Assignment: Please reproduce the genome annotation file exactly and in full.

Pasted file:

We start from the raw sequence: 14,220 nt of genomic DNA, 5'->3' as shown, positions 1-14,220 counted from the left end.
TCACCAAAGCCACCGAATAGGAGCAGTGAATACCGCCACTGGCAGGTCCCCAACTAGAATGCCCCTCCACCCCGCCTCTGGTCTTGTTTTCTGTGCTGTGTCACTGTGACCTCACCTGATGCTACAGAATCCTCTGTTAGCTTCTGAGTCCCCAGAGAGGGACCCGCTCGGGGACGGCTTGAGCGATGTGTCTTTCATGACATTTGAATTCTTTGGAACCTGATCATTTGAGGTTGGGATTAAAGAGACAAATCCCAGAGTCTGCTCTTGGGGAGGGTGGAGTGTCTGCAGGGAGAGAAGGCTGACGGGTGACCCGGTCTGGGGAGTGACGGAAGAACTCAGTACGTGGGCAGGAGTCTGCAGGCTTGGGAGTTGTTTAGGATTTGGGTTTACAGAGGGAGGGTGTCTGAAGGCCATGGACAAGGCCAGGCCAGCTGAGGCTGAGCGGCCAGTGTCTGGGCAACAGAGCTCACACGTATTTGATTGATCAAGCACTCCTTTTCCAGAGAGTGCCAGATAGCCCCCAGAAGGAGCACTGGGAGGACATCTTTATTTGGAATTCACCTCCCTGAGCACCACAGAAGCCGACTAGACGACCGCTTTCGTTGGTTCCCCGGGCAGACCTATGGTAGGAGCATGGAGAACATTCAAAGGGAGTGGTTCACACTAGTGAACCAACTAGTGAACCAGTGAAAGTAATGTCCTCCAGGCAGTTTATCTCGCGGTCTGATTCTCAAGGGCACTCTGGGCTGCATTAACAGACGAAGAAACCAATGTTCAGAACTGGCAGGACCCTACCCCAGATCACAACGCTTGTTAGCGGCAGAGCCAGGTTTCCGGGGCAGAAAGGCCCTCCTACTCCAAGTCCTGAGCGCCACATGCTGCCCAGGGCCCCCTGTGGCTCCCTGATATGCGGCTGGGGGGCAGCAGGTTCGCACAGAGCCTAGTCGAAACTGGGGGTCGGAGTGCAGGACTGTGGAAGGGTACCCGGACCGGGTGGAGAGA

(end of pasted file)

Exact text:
We start from the raw sequence: 14,220 nt of genomic DNA, 5'->3' as shown, positions 1-14,220 counted from the left end.
TCACCAAAGCCACCGAATAGGAGCAGTGAATACCGCCACTGGCAGGTCCCCAACTAGAATGCCCCTCCACCCCGCCTCTGGTCTTGTTTTCTGTGCTGTGTCACTGTGACCTCACCTGATGCTACAGAATCCTCTGTTAGCTTCTGAGTCCCCAGAGAGGGACCCGCTCGGGGACGGCTTGAGCGATGTGTCTTTCATGACATTTGAATTCTTTGGAACCTGATCATTTGAGGTTGGGATTAAAGAGACAAATCCCAGAGTCTGCTCTTGGGGAGGGTGGAGTGTCTGCAGGGAGAGAAGGCTGACGGGTGACCCGGTCTGGGGAGTGACGGAAGAACTCAGTACGTGGGCAGGAGTCTGCAGGCTTGGGAGTTGTTTAGGATTTGGGTTTACAGAGGGAGGGTGTCTGAAGGCCATGGACAAGGCCAGGCCAGCTGAGGCTGAGCGGCCAGTGTCTGGGCAACAGAGCTCACACGTATTTGATTGATCAAGCACTCCTTTTCCAGAGAGTGCCAGATAGCCCCCAGAAGGAGCACTGGGAGGACATCTTTATTTGGAATTCACCTCCCTGAGCACCACAGAAGCCGACTAGACGACCGCTTTCGTTGGTTCCCCGGGCAGACCTATGGTAGGAGCATGGAGAACATTCAAAGGGAGTGGTTCACACTAGTGAACCAACTAGTGAACCAGTGAAAGTAATGTCCTCCAGGCAGTTTATCTCGCGGTCTGATTCTCAAGGGCACTCTGGGCTGCATTAACAGACGAAGAAACCAATGTTCAGAACTGGCAGGACCCTACCCCAGATCACAACGCTTGTTAGCGGCAGAGCCAGGTTTCCGGGGCAGAAAGGCCCTCCTACTCCAAGTCCTGAGCGCCACATGCTGCCCAGGGCCCCCTGTGGCTCCCTGATATGCGGCTGGGGGGCAGCAGGTTCGCACAGAGCCTAGTCGAAACTGGGGGTCGGAGTGCAGGACTGTGGAAGGGTACCCGGACCGGGTGGAGAGA